You may want to consider a supplement in your dog’s food – particularly if you intend to persist with a dried food diet. A digestive enzyme will help keep your dog’s digestive system healthy, which in turn will improve its absorption of fluid. This will help to combat you dog’s dehydration and also keep it feeling more generally healthy.

If you are concerned about the animal and nothing you do seems to do anything to alleviate the problem, then you should consider taking it to the vet.


The other major cause of itching in dogs is their allergies. There are many allergic reactions which can alter the state of a dog’s skin, making it turn oily or dry. This will cause the dog some discomfort, and prompt them to itch – which only exacerbates the problem.

In comparison with dried out skin, an allergic reaction can be subtle and difficult to pinpoint. There is no obvious symptom other than the state of the skin itself, which can be affected by a variety of factors. Moreover, there are many different sorts of allergic reactions and each of them manifests differently and affect some breeds of dogs more than others.

Allergies can be similarly difficult to treat. Unfortunately, allergies are rarely cured – once a dog is known to have one, it is generally there for life. All that can be done is to manage the symptoms. This means, in some cases, a large quantity of medication – though this needn’t diminish the dog’s quality of life. The earlier a dog is treated, the better. It is therefore crucial that any allergy be identified sooner rather than later. If you suspect that your dog has developed an allergy, you should take it to the vet at the earliest possible opportunity.

The symptoms of allergies can be managed largely through diet. There are a number of foodstuffs which have been shown to help alleviate the problem.  The most common dietary supplements are fish oil and flax seeds, both of which are tried and tested. The dog may also benefit from a course of antihistamines – though it may take a long while before such measures yield results.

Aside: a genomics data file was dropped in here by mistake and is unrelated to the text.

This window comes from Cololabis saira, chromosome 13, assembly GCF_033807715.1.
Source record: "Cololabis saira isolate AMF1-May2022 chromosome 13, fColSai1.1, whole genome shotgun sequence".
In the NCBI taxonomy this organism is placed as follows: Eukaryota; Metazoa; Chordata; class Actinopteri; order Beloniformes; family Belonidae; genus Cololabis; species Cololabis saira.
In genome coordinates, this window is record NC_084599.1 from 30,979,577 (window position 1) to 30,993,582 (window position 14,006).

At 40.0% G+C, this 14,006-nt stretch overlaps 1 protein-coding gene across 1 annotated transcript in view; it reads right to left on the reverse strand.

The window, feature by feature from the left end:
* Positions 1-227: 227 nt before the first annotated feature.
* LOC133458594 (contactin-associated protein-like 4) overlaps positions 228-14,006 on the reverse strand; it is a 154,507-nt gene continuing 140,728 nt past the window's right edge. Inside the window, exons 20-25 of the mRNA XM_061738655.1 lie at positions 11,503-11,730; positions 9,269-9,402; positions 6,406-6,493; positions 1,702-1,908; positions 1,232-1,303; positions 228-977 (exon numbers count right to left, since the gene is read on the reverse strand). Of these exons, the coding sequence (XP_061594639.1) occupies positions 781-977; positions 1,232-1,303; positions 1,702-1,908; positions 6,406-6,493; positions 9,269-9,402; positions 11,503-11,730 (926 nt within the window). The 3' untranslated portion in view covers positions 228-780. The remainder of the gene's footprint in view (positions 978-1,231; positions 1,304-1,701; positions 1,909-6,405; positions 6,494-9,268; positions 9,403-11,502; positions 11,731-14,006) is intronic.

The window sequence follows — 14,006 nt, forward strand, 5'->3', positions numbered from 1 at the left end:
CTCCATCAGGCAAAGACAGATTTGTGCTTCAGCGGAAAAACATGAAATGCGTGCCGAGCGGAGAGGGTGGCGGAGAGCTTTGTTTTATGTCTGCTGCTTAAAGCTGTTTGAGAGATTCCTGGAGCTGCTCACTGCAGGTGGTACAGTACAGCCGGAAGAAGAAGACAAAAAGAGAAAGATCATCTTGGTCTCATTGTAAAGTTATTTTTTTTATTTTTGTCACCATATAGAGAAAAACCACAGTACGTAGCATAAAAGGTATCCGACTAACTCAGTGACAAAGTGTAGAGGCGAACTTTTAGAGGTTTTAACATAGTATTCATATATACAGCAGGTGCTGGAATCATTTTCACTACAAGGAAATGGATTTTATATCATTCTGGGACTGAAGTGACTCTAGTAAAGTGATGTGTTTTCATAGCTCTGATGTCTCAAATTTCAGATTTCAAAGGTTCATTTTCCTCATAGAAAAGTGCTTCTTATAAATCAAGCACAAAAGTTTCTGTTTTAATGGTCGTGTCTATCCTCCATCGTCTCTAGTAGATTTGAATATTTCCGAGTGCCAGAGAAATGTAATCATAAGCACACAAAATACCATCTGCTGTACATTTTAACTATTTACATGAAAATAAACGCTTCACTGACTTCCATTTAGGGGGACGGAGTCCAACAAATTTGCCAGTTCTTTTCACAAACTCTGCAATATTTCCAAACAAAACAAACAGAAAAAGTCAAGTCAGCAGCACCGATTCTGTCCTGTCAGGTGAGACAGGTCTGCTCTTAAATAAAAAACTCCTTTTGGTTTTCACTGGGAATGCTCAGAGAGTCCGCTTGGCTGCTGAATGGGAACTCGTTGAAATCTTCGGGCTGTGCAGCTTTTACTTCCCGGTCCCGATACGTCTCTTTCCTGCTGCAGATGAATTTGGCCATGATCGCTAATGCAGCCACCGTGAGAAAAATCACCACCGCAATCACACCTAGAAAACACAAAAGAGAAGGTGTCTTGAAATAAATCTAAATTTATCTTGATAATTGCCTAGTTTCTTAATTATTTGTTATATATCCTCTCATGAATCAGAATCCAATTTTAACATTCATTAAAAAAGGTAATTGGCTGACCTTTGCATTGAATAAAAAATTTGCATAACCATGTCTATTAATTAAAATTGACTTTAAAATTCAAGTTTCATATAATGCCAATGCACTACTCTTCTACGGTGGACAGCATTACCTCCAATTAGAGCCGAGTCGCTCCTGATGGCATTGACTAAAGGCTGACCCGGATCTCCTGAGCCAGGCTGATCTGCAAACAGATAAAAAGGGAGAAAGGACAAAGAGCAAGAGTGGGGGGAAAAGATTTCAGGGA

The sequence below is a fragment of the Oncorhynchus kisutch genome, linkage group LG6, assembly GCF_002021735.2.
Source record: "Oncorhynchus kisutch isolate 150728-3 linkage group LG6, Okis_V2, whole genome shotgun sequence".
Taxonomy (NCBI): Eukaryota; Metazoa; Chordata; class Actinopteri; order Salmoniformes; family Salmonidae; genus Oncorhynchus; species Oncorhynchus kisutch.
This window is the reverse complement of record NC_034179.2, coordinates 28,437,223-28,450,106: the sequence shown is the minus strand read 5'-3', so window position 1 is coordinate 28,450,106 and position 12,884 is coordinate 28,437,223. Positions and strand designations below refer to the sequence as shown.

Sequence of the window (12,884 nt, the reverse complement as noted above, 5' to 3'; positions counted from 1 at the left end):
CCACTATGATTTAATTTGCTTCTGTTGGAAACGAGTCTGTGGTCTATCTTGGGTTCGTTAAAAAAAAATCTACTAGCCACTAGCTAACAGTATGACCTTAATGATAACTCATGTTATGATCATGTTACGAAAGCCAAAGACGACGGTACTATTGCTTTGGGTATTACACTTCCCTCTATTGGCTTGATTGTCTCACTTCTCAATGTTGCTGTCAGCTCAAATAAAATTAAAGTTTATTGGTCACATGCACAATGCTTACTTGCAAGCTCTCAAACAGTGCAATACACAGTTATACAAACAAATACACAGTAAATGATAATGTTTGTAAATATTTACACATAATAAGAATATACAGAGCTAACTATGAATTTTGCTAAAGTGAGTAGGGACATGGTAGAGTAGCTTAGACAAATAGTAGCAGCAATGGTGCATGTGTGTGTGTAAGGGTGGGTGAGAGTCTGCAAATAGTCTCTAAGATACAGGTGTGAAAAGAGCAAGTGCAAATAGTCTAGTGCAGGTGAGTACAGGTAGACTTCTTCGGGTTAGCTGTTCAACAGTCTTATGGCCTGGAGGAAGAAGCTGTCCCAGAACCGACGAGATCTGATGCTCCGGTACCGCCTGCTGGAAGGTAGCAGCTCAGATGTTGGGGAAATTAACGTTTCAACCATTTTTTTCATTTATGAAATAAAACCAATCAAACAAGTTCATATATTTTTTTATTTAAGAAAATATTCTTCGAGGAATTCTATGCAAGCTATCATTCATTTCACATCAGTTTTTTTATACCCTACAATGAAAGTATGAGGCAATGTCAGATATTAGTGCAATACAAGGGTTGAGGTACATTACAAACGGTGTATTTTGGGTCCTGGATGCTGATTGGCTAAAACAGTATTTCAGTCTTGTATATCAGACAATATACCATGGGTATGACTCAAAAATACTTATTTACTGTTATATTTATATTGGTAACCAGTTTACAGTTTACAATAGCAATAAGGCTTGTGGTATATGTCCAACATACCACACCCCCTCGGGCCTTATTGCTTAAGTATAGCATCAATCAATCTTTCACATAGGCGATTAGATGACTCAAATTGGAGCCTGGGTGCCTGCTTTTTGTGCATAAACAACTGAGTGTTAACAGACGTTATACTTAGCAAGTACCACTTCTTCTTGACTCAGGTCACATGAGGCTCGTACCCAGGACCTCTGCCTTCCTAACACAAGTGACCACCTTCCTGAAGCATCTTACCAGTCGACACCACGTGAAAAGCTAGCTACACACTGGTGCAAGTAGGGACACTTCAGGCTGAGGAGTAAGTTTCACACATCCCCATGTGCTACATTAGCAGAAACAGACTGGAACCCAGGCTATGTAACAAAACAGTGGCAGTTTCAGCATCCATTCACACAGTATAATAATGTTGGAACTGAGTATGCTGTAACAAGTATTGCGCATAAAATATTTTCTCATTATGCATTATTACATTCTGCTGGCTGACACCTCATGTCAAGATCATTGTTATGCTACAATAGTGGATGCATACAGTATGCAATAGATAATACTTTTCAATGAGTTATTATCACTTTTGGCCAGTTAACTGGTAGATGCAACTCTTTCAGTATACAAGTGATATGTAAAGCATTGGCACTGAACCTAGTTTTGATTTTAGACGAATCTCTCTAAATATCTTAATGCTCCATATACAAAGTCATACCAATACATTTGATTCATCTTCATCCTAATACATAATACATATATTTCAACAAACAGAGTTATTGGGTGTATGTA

Prevention, however, is better than cure. And the best way of preventing your dog from developing an allergy is, according to most experts, also through diet – specifically in the administration of probiotic bacteria during the first few years of a dog’s life. This may seem an extreme measure. Fortunately, probiotics are, for the most part, very cheap. They will go a long way toward preventing the development of an allergy later on in life; a small fee now will help you to save huge amounts in veterinary bills later in the dog’s life – not to mention stress!

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About the Author

Debbie Martin has worked at Beeston Animal Health for over five years, having previously worked as a nurse in equine and small animal practice. Although generally involved with aspects of marketing these days and putting her psychology degree to good use, she still has a great depth of up to date knowledge in all creatures great and small. Debbie lives at home with her partner and two children and spends much of her spare time looking after her horses, dogs and cats or at the home farm with the cows, sheep and turkeys.